The Wallabies’ form has waxed and waned over recent years, although the demolition job they did on the All Blacks in Perth, albeit with New Zealand reduced to 14 men, should not be discounted. Historically, they are a team that has always peaked at World Cups and if they can beat Wales and secure the more favourable quarter-final as group winners, they could pick up momentum heading into a potential semi-final.
There have been some signs of life in the French team of late and they rank a couple of spots higher now than they would have at the end of the Six Nations earlier this year. Their opener against Argentina on Saturday will be particularly illuminating. Given Les Bleus’ history, though, we probably shouldn’t rule out a full-blown player revolt happening between now and then.
A shaky start to the summer was stabilised with a home win over France and then back-to-back victories against Georgia. Although the threat of Japan is very real in Pool A, Scotland are still favourites to make it out alongside Ireland. That said, win that opening game against Ireland on Sunday and the complexion of Pool A changes considerably.
Unfortunately for Mario Ledesma, the form of the Jaguares in Super Rugby simply hasn’t translated onto the international stage. He will be hoping that their tune-up match against Randwick, which saw them triumph 74-0, is enough to put some confidence into Los Pumas and propel them into their opener against France. Lose that and they will need to pull off a significant upset against England.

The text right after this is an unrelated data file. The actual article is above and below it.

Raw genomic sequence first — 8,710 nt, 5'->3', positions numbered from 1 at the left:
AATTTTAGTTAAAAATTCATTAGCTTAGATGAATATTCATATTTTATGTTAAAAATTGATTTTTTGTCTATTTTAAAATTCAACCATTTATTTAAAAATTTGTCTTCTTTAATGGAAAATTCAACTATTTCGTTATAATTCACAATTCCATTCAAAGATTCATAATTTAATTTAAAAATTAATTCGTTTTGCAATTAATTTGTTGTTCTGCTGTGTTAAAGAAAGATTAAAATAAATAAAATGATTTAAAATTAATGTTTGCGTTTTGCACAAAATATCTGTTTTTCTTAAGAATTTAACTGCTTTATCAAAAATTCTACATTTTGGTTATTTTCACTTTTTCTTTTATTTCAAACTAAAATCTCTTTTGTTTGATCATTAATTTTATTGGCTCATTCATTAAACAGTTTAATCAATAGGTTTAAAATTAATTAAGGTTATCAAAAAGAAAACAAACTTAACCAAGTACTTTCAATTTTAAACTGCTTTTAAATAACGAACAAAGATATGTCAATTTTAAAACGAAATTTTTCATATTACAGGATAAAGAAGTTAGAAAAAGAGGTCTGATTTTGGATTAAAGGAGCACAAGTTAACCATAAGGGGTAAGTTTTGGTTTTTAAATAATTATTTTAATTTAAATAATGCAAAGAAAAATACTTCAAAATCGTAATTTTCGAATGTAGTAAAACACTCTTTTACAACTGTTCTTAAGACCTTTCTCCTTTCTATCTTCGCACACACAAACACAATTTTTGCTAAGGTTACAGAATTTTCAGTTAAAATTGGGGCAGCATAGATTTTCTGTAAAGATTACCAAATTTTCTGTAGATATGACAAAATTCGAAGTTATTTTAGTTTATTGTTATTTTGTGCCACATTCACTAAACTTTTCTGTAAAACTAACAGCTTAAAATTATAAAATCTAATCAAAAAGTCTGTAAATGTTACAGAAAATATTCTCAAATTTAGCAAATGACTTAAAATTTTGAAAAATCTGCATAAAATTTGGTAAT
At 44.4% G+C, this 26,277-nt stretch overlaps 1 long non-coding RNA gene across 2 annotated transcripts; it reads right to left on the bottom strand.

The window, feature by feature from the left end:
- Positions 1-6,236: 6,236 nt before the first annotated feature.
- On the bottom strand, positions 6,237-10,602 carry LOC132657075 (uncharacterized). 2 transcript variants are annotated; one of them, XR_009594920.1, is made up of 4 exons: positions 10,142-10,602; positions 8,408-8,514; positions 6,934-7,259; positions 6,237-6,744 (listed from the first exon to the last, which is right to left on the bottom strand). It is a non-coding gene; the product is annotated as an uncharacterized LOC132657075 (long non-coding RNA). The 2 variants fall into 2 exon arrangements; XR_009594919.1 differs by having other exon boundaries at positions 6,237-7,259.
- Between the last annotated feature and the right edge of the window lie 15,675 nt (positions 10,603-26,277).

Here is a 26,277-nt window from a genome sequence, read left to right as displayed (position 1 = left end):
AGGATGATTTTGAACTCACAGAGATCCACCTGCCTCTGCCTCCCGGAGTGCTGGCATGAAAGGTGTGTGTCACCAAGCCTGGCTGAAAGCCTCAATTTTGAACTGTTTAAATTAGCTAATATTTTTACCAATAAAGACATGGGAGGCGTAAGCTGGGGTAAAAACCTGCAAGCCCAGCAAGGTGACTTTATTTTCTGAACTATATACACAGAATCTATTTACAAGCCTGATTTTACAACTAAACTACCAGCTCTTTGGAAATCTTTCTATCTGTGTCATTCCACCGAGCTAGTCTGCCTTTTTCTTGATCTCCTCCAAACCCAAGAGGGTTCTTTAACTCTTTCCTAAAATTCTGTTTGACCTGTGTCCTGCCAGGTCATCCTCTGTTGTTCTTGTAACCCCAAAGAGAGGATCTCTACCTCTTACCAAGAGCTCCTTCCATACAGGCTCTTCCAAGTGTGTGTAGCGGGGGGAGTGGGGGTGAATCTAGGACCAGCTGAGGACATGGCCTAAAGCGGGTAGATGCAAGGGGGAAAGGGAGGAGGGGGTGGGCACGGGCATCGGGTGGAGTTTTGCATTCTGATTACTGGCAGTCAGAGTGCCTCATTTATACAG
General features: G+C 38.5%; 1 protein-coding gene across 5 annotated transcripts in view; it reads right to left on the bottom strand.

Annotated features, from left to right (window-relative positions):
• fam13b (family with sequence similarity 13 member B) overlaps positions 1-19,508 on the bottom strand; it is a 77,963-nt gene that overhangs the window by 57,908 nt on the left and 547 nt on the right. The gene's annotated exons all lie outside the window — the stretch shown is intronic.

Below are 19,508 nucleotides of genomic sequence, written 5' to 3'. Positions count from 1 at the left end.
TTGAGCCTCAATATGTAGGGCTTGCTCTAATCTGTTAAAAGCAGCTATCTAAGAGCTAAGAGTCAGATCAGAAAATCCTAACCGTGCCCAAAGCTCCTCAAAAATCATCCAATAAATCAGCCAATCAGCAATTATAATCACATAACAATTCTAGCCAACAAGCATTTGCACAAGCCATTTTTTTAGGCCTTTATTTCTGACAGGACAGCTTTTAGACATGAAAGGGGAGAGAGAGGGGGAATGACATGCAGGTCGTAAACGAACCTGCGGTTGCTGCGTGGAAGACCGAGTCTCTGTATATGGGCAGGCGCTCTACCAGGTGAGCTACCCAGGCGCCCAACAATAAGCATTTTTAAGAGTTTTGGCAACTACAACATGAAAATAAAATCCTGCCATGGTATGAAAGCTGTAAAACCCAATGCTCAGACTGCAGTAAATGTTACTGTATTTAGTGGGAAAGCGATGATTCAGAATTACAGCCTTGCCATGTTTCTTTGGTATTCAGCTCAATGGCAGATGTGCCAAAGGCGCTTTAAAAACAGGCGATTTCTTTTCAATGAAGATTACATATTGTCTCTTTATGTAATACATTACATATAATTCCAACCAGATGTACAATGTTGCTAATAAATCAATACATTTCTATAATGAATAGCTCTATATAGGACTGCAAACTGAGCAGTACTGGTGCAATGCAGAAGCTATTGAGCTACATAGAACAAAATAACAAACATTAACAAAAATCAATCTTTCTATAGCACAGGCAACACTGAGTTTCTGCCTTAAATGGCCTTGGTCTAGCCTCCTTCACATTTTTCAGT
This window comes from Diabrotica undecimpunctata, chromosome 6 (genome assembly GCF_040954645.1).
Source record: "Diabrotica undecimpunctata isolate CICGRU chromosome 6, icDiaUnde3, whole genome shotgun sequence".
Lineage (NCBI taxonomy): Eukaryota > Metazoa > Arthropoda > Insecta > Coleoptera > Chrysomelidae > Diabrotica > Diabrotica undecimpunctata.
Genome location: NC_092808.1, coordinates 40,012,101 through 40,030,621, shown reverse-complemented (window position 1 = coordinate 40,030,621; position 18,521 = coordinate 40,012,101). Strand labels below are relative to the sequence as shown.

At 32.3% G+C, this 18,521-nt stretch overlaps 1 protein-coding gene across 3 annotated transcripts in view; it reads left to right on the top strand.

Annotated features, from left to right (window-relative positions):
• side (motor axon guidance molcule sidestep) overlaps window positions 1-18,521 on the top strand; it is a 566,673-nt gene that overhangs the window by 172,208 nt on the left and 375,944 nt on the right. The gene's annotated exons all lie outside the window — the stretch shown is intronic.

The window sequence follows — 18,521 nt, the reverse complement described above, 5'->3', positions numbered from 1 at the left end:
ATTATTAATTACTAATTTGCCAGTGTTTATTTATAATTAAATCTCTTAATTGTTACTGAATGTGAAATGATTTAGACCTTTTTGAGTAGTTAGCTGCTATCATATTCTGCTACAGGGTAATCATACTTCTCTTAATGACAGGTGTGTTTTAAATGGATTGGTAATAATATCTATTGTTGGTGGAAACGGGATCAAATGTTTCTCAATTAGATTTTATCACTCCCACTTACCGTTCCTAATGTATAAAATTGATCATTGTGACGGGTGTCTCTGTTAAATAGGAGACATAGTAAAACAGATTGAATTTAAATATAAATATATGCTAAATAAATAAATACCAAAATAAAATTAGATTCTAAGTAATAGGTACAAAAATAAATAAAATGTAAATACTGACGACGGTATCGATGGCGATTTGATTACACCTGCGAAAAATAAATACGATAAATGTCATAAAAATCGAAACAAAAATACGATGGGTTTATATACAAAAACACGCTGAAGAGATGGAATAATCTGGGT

The hosts break into the tier one monopoly on top ten positions thanks to some improving depth in the back row, half-backs and wings, home advantage and a strong Pacific Nations Cup earlier this year. They looked a better side than Fiji in that tournament and with the Brave Blossoms facing Scotland in the final pool match, with Gregor Townsend’s side coming off a short turnaround, don’t rule them out from making the quarter-finals.
Fiji are dangerous. Really dangerous. That said, they are in a tough pool with Australia and Wales and although they are capable of beating both of those teams on their day, they will need a number of things to go their way if they are to upset the odds. Their opener against Australia will provide clarity on where their set-piece, kicking game and defence all are.
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A rather disappointing preparation period for the Azzurri who looked like they will struggle in Pool B, especially alongside two sides as formidable as New Zealand and South Africa. A more realistic goal for Conor O’Shea’s side is to be competitive with those two giants and lock up third spot, ensuring automatic qualification for the 2023 World Cup.